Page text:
This is the story of Heroes who, leaving their native
Portugal behind them, opened a way to Ceylon and
farther, across seas no man had ever sailed before . . .
It is a story, too, of a line of kings who kept
advancing the boundaries of faith and reason.
Scholars disagree about the reasons for this confidence: Some ascribe it to European culture generally, others to Christianity, and still others to technology. One of my own teachers, the late Lynn White, Jr., ascribed it to a combination of religion and technology.2 But, whatever the reasons, the growth of the notion of European superiority is quite clear.
Most Europeans also assumed that they and their stock were inherently superior to the various peoples they subjugated. With some notable exceptions, Europeans had a contempt for the cultures and peoples they encountered, an attitude that would soon evolve into modern racism. We who write of the triumphs of modern immigration to America must never forget the societies and peoples whom the newcomers conquered and sometimes exterminated. Although few contemporary writers are quite as crude as Theodore Roosevelt--in his vivid Winning of the West (1889 - 96) he could complain that the British Proclamation Line of 1763 was an attempt to keep "two thirds of a splendid continent as a hunting preserve for squalid savages"--too many historians of America still write as if the New World before the coming of the whites had been a tabula rasa or a virgin land for them to conquer and manipulate as they would. This theme, explicitly or implicitly, is dominant in most of the writing about what one Eurocentric historian called the "transit of civilization from the Old World to the New."' From John Winthrop's Journal (1630-44), through Frederick Jackson Turner's frontier thesis (1893), to Bernard Bailyn's Voyages to the West (1987), the theme of "an errand into the wilderness" or of "peopling" an empty land has dominated the discussion of the first centuries of modem immigration to America.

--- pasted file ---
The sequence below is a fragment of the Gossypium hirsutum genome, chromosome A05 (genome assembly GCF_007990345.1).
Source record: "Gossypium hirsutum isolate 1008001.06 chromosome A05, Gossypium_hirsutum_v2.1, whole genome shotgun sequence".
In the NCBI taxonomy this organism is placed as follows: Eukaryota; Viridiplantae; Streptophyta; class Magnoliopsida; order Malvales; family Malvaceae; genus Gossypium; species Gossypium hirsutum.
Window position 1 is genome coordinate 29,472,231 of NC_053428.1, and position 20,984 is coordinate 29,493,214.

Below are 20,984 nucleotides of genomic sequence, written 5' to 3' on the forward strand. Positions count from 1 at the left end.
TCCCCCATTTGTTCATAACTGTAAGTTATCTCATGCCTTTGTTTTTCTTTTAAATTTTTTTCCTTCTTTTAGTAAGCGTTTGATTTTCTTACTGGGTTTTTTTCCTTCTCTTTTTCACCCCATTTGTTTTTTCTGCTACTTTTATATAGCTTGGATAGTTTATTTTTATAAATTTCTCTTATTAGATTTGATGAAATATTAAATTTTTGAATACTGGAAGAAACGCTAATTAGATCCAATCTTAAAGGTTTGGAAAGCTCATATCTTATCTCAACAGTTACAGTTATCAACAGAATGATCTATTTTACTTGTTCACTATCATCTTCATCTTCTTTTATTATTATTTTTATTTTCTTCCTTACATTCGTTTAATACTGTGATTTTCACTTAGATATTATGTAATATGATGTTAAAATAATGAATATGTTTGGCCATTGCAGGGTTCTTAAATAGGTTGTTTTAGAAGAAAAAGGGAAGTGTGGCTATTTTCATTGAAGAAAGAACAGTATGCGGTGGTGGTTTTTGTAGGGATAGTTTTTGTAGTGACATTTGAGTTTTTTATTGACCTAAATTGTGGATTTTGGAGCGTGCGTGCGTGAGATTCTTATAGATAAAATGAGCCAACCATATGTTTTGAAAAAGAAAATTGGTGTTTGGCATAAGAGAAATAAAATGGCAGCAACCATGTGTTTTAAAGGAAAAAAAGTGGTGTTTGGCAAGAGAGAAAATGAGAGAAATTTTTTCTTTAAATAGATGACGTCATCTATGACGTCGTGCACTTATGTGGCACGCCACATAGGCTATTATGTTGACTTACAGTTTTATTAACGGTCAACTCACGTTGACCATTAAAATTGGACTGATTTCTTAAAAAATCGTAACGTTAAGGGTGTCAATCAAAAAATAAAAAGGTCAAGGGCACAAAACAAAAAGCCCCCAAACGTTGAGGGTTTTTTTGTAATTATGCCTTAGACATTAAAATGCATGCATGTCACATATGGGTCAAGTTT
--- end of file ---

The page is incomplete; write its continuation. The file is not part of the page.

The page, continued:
Faith and empire were, as Camoëns noted, prime forces in the process of European migration overseas, but so too was the desire for economic gain. From an imperial point of view--one that will be largely ignored in this book, which is focused on the experience of the human beings who came--the settlement of America north of Mexico was essentially a failure, an investment whose bottom line was Written in red ink. No single fact illustrates this better than the willingness of some British policymakers during the negotiations preceding the Treaty of Paris of 1763 to take the profitable sugar island of Martinique (385 square miles) instead of all of Canada as spoils of war. Individuals, of course, did make money even out of North America.Coming to America. Copyright © by Roger Daniels. Reprinted by permission of HarperCollins Publishers, Inc. All rights reserved. Available now wherever books are sold.